Tiny Reviews, featuring: Dom Minasi and Karl Berger Synchronicity, Jazz Bigband Graz Urban Folktales, and Shims Trio And Again.
Dom Minasi and Karl Berger – Synchronicity
Appealing duo recording from free jazz vets, guitarist Dom Minasi and vibraphonist/pianist Karl Berger. Minasi’s inquisitiveness seems to match very well with Berger’s free-floating lines, and while I wouldn’t go so far as to call this a “pretty” album, there is a surreal beauty to this music that proves avant-garde and free jazz need not get all up in the listener’s face to get its point across. And yet another example of how guitar and vibes make the best jazz marriages… warm bright notes that often hang frozen in the air. Berger has an established history with improvised and outside music, notably his co-founding the Creative Music Studio with Ornette Coleman. Minasi has put out an array of recordings over the last decade that show his devotion to free improv music, but more importantly, his willingness to present it through as many facets as he can find.
Your album personnel: Dom Minasi (guitar) and Karl Berger (vibes, piano).
Released on the Nacht Records label.
You can stream the entire album at the label’s bandcamp page.
There’s a bunch of free tracks from other Minasi albums available from his artist profile at AllAboutJazz, courtesy of the artist.
Jazz Bigband Graz – Urban Folktales
This recording came out back in August 2012, and now approximately five months later, I’m finding myself increasingly drawn to it. Some albums have staying power, but Urban Folktales by Jazz Bigband Graz gets incredibly stronger with the passing of time as it reveals all of its dynamic nuances and textures. The thing to keep in mind as I briefly talk about this album is that it is, truly, first and foremost, a Big Band recording. Yes, there is a tasteful use of electronic effects and programming, and they do manage to work a theremin, an electric zither, and synthesizers into the action. But the most prominent characteristics of this recording are the moments of euphoria when saxophones and trombones combine for uplifting passages, and when trumpets and flugelhorns brightly light up the room with a heavenly brilliance, or the intrepid rhythmic adventures that drive some tunes on epic journeys. Plenty of guests get worked into the fabric of the ensemble for wonderful effect. “Rêve Africain” is about as beautiful a big band tune as you’ll hear. Just a thrilling album that will reward listeners who make a sincere effort to spend time with it.
Your album personnel: Horst-Michael Schaffer (co-director, trumpet, flugelhorn), Heinrich von Kalnein (co-director, soprano & alto saxes, flute), Christoph “Pepe” Auer (alto sax, clarinet), Herbert Berger (tenor sax, alto flute), Martin Harms (baritone sax, bass clarinet, flute), Bernhard Nolf, Andi Pesendorfer, Axel Mayer, David Jarh (trumpet, flugelhorn), Reinhard Summerer, Daniel Riegler (trombone), Wolfgang Tischhart (bass trombone), Uli Rennert (keyboards, synthesizers), Barbara Buchholz (theremin), Mattias Loibner (electric hurdy gurdy), Christof Dienz (electric zither), Henning Sieverts (acoustic bass, cello), Gregor Hilbe (drums, electronics, programming), and guests: Theo Bleckmann (vocals), Hadja Kouyate (vocals), Gianluca Petrella (trombone), Nguyên Lê (electric guitar), Verneri Pohjola (trumpet), Robert Friedl (alto saxophone), Johannes Enders (tenor saxophone), Klaus Gessing (tenor saxophone), Robert Bachner (trombone), and Philip Yaeger (bass trombone).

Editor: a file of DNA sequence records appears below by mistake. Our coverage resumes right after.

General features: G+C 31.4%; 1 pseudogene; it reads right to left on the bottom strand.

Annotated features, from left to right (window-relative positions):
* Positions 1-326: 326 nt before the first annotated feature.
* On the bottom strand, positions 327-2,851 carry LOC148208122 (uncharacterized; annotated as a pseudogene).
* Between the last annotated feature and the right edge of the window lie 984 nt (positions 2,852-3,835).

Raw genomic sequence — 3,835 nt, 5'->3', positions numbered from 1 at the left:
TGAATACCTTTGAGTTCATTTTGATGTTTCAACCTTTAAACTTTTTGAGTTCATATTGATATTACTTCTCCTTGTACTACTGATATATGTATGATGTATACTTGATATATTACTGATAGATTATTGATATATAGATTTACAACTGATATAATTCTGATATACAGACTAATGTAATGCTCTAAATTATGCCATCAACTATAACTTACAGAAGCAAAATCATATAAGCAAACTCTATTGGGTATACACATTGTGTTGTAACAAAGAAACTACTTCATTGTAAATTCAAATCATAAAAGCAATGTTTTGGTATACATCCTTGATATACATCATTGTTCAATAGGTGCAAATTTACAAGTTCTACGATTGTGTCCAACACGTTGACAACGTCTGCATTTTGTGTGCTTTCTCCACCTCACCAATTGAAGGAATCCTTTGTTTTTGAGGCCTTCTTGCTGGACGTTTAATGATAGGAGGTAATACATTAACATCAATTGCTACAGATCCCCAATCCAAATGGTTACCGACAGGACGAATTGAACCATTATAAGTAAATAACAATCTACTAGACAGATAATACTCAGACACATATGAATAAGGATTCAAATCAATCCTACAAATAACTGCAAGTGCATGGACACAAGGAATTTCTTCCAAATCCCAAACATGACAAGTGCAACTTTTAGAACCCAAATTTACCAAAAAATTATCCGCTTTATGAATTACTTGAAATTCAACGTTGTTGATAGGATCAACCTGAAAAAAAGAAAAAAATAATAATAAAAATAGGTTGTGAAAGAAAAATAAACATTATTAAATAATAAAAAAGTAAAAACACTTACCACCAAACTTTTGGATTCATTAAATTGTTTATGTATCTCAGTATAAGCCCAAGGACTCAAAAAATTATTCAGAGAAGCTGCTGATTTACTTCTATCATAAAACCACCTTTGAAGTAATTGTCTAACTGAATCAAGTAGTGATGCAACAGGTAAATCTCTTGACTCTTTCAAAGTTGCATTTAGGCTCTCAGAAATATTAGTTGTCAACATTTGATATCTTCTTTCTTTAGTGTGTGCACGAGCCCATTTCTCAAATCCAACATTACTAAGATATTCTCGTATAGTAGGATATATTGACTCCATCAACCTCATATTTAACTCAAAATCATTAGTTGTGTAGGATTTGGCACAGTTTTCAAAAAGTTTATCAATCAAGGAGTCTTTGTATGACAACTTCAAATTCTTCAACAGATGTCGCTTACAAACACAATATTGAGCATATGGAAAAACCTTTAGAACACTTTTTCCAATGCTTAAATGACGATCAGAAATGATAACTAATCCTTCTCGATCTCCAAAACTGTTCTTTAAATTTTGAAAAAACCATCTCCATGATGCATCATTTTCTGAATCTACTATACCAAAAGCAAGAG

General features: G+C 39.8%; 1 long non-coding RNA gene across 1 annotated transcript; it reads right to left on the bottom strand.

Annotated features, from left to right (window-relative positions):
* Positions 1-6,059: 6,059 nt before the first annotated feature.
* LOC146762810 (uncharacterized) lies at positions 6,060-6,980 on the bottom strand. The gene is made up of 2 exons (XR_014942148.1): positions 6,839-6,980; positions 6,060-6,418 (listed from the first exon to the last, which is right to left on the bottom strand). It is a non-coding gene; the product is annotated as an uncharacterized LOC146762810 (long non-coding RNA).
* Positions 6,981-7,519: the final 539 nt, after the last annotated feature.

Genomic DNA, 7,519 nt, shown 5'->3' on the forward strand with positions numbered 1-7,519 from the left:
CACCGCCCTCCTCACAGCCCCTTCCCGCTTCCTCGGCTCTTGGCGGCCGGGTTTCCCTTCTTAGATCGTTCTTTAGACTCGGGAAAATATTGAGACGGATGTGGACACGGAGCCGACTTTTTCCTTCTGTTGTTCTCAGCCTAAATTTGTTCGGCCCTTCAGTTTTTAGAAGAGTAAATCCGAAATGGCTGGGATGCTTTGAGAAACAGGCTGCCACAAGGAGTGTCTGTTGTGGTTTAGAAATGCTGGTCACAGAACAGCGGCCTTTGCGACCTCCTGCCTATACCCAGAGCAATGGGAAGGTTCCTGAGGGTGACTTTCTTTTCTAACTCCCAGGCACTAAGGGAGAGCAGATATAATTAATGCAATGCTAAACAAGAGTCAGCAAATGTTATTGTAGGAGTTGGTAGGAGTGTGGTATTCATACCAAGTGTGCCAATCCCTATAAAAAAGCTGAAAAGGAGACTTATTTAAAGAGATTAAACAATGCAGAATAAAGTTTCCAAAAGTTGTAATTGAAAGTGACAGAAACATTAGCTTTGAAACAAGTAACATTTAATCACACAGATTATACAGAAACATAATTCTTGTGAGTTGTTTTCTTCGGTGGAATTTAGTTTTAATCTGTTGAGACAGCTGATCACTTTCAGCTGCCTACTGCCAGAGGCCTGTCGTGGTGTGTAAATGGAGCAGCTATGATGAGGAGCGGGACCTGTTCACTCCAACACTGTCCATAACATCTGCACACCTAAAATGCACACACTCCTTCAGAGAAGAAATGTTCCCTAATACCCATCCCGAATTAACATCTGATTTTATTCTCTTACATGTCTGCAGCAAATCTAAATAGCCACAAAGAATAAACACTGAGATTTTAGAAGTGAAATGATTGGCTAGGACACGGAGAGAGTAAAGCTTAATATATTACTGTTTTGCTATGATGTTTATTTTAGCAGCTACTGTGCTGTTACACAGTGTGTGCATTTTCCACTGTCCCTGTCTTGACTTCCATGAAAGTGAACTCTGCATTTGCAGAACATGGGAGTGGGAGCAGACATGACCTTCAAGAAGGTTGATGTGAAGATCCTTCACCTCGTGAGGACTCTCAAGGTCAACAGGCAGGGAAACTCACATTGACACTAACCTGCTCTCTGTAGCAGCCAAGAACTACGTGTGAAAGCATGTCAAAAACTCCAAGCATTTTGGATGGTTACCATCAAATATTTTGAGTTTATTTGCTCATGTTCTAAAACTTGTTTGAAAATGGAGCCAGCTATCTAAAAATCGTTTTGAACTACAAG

Stream two album tracks here, on the label site.
Released on the ACT Music label.
Jazz from the Graz, Austria scene.
Shims Trio – And Again
Fast-paced recording by the Shims Trio. The starting gun goes off just before the first note, and it’s never heard from again. Tempos are what drives this album, and each trio member puts in his share of sweat equity to get the job done. Quirky melodies are easy to find, but tough to tie down. Most pleasing quality of this recording is that even amidst a sea of apparent randomness, the trio performs as a cohesive unit, bringing a sense of togetherness to chaotic sound. Not an easy trick to pull off. Nifty album.
The album is Self-Produced.
You can stream the album, and purchase it, at the artist bandcamp page.
The material is original to Bird is the Worm, but a portion of my Minasi/Berger review was originally used in my Jazz Picks weekly article for eMusic, so here’s some language protecting their rights to that reprinted material as the one to hire me to write about new jazz arrivals to their site…
“New Arrivals Jazz Picks,“ reprint courtesy of eMusic.com, Inc.
© 2012 eMusic.com, Inc.
As always, my sincere thanks to eMusic for the gig. Cheers.